May and Foster hold telephone talks amid deadlock over Irish border


Theresa May has held telephone talks with DUP leader Arlene Foster after Brexit negotiations with the EU stalled over the Irish border.

The prime minister pulled out of a potential deal on Monday after meeting fierce resistance from Democratic Party Unionists about the proposals.

It comes after the party said it will not accept any Brexit deal that “separates” Northern Ireland from the rest of the UK with a hard border.

ITV News Political Editor Robert Peston said the phone call was a “gesture” and no progress had been made over the border issue.

He added that the government’s hopes to conclude a deal by Sunday appeared to be “ambitious”.

Mrs May had expected to speak to Mrs Foster on Tuesday but the call did not take place.

The DUP leader has complained that her party got a “big shock” and was only shown the proposed text of Mrs May’s offer to the EU regarding the Irish border, hours before the parties hoped to announce an agreement.

“That is something that came obviously, as a big shock when we’d looked at the wording and seen the import of all that.”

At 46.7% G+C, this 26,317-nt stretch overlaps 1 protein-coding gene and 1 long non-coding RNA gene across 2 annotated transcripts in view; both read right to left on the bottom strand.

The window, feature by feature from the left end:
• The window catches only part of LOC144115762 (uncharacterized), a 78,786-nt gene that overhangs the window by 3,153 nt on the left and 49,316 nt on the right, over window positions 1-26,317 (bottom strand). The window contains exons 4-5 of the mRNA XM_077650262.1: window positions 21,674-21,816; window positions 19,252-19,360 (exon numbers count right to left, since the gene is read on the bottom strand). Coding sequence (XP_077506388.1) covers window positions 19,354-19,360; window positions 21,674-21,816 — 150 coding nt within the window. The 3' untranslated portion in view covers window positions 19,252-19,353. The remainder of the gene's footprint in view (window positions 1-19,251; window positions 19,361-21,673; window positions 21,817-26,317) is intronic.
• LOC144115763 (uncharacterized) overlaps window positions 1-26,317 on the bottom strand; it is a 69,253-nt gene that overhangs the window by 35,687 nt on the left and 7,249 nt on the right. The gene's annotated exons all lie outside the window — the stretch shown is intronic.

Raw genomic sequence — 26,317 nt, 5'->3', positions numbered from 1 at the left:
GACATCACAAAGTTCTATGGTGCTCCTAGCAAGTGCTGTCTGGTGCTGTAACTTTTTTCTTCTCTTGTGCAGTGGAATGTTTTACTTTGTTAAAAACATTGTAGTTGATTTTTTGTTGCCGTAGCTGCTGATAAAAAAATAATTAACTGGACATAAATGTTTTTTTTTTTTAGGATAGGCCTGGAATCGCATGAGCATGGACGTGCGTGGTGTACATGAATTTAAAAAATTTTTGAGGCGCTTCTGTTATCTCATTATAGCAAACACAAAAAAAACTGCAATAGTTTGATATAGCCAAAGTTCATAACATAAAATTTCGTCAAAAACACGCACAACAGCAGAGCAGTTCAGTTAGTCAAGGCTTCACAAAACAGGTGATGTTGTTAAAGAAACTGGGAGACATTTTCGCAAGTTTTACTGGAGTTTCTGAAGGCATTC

“We that knew we couldn’t sign up to anything that was in the text that would allow a border to develop in the Irish sea,” she added.

The EU insists trade negotiations can begin only after “sufficient progress” has been made on the three key divorce issues of the Irish border, citizens’ rights, and the UK’s exit bill.

Mrs May and European Commission President Jean-Claude Juncker hope to reconvene later this week for more talks ahead of the summit of the European Council on December 14.

Foreign Secretary Boris Johnson has called on the EU to give an immediate green light to talks on post-Brexit trade relations, rather than insisting on waiting for a breakthrough over the Irish border.

“We will come up with a solution, but the important thing is that that solution can only be discovered in the context of discussions on the end-state of the UK’s relations with the rest of the EU.

He added: “What I would say is that the best way to sort it out is to get on to the second phase of the negotiations, where all these difficult issues can be properly teased out, thrashed out and solved.”


World News


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